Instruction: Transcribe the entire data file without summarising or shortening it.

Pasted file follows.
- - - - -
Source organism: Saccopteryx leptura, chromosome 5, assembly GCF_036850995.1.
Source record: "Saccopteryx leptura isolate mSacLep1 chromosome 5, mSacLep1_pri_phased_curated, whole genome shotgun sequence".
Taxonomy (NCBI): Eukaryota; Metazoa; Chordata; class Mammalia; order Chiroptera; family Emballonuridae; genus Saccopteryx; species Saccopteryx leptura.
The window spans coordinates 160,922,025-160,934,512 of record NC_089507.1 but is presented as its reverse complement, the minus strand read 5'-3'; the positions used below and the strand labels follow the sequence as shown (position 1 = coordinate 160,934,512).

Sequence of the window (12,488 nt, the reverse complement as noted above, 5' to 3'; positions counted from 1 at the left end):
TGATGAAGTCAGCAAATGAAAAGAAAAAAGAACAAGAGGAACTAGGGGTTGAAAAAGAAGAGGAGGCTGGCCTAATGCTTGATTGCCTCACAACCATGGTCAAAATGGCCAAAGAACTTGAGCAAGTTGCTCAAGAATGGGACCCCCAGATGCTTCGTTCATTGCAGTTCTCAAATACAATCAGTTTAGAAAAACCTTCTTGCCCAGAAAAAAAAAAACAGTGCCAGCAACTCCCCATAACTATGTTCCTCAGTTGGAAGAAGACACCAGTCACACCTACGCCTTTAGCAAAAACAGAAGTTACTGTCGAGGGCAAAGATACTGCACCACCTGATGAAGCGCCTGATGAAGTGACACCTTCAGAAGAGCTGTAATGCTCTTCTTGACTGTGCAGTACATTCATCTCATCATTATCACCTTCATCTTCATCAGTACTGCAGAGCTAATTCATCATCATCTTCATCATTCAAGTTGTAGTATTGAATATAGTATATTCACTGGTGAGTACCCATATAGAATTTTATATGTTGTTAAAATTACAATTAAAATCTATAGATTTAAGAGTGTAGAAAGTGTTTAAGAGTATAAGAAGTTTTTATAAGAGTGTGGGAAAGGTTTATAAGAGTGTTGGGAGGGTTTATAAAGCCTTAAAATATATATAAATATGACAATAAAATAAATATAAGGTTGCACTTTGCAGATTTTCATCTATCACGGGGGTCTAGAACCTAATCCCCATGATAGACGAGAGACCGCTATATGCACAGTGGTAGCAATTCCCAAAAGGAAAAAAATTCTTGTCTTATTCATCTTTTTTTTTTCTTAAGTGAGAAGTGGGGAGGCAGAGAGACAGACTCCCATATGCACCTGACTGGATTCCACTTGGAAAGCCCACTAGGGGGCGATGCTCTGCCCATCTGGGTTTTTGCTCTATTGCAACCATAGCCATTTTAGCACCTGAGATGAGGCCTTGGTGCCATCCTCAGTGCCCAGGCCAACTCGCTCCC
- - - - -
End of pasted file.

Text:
Source organism: Saccopteryx leptura, chromosome 5, assembly GCF_036850995.1.
Source record: "Saccopteryx leptura isolate mSacLep1 chromosome 5, mSacLep1_pri_phased_curated, whole genome shotgun sequence".
Taxonomy (NCBI): Eukaryota; Metazoa; Chordata; class Mammalia; order Chiroptera; family Emballonuridae; genus Saccopteryx; species Saccopteryx leptura.
The window spans coordinates 160,922,025-160,934,512 of record NC_089507.1 but is presented as its reverse complement, the minus strand read 5'-3'; the positions used below and the strand labels follow the sequence as shown (position 1 = coordinate 160,934,512).

Sequence of the window (12,488 nt, the reverse complement as noted above, 5' to 3'; positions counted from 1 at the left end):
TGATGAAGTCAGCAAATGAAAAGAAAAAAGAACAAGAGGAACTAGGGGTTGAAAAAGAAGAGGAGGCTGGCCTAATGCTTGATTGCCTCACAACCATGGTCAAAATGGCCAAAGAACTTGAGCAAGTTGCTCAAGAATGGGACCCCCAGATGCTTCGTTCATTGCAGTTCTCAAATACAATCAGTTTAGAAAAACCTTCTTGCCCAGAAAAAAAAAAACAGTGCCAGCAACTCCCCATAACTATGTTCCTCAGTTGGAAGAAGACACCAGTCACACCTACGCCTTTAGCAAAAACAGAAGTTACTGTCGAGGGCAAAGATACTGCACCACCTGATGAAGCGCCTGATGAAGTGACACCTTCAGAAGAGCTGTAATGCTCTTCTTGACTGTGCAGTACATTCATCTCATCATTATCACCTTCATCTTCATCAGTACTGCAGAGCTAATTCATCATCATCTTCATCATTCAAGTTGTAGTATTGAATATAGTATATTCACTGGTGAGTACCCATATAGAATTTTATATGTTGTTAAAATTACAATTAAAATCTATAGATTTAAGAGTGTAGAAAGTGTTTAAGAGTATAAGAAGTTTTTATAAGAGTGTGGGAAAGGTTTATAAGAGTGTTGGGAGGGTTTATAAAGCCTTAAAATATATATAAATATGACAATAAAATAAATATAAGGTTGCACTTTGCAGATTTTCATCTATCACGGGGGTCTAGAACCTAATCCCCATGATAGACGAGAGACCGCTATATGCACAGTGGTAGCAATTCCCAAAAGGAAAAAAATTCTTGTCTTATTCATCTTTTTTTTTTCTTAAGTGAGAAGTGGGGAGGCAGAGAGACAGACTCCCATATGCACCTGACTGGATTCCACTTGGAAAGCCCACTAGGGGGCGATGCTCTGCCCATCTGGGTTTTTGCTCTATTGCAACCATAGCCATTTTAGCACCTGAGATGAGGCCTTGGTGCCATCCTCAGTGCCCAGGCCAACTCGCTCCC